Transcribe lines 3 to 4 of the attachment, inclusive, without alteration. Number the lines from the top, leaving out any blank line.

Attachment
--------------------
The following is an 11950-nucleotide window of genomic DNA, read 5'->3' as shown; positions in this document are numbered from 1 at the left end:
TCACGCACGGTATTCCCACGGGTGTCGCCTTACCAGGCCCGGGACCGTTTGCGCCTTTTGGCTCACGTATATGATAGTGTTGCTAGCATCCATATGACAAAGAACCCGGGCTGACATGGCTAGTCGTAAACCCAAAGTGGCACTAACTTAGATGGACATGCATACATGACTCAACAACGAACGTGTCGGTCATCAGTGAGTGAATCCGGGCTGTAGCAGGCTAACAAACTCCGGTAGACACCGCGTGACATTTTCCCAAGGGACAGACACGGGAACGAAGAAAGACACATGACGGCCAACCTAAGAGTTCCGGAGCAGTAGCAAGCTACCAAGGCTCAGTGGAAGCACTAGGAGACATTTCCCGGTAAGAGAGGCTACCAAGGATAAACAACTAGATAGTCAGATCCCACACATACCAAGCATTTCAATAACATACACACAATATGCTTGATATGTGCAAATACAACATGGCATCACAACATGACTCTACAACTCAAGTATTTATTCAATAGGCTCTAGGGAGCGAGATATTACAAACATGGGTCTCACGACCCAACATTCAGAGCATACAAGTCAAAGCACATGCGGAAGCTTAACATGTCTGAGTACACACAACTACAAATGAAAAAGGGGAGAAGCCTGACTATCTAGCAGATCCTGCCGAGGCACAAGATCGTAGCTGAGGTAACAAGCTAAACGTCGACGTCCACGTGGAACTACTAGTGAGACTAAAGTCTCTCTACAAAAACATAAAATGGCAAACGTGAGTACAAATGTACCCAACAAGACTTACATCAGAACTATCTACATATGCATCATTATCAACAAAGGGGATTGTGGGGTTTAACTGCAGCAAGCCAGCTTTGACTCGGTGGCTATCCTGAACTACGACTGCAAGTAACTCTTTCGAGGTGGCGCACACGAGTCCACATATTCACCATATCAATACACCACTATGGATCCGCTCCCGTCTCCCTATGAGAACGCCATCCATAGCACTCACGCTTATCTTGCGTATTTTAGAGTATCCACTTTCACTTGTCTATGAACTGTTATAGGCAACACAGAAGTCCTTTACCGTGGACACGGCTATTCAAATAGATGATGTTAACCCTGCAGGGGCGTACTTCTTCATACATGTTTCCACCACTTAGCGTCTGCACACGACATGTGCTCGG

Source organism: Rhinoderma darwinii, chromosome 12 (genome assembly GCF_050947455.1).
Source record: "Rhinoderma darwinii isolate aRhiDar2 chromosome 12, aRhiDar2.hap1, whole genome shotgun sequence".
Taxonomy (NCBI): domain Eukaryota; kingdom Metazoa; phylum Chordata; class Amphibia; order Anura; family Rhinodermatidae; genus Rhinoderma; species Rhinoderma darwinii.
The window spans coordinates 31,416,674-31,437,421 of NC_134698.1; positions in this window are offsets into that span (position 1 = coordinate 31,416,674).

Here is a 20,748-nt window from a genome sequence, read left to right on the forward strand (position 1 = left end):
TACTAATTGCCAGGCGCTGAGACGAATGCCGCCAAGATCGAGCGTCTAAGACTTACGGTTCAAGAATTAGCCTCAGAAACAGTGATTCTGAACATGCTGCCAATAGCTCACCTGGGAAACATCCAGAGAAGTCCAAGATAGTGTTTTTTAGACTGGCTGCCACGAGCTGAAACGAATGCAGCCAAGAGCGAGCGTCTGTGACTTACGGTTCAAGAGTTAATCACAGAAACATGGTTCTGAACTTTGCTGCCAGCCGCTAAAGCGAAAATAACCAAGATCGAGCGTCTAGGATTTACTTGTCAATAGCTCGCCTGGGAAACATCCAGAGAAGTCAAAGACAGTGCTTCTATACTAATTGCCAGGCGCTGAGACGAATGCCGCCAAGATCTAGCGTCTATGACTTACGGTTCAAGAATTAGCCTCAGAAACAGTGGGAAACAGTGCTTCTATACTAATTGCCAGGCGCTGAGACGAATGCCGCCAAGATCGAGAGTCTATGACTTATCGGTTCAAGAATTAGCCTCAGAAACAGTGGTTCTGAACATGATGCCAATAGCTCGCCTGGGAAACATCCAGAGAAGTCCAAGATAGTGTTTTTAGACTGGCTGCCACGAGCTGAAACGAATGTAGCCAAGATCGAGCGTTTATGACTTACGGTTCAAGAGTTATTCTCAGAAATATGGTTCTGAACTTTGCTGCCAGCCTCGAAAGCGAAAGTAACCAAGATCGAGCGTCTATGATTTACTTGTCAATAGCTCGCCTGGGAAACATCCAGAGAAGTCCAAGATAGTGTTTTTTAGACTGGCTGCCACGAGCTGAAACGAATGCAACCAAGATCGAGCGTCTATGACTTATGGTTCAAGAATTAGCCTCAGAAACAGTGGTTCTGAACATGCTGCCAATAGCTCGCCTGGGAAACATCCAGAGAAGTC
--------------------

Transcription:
Source organism: Rhinoderma darwinii, chromosome 12 (genome assembly GCF_050947455.1).
Source record: "Rhinoderma darwinii isolate aRhiDar2 chromosome 12, aRhiDar2.hap1, whole genome shotgun sequence".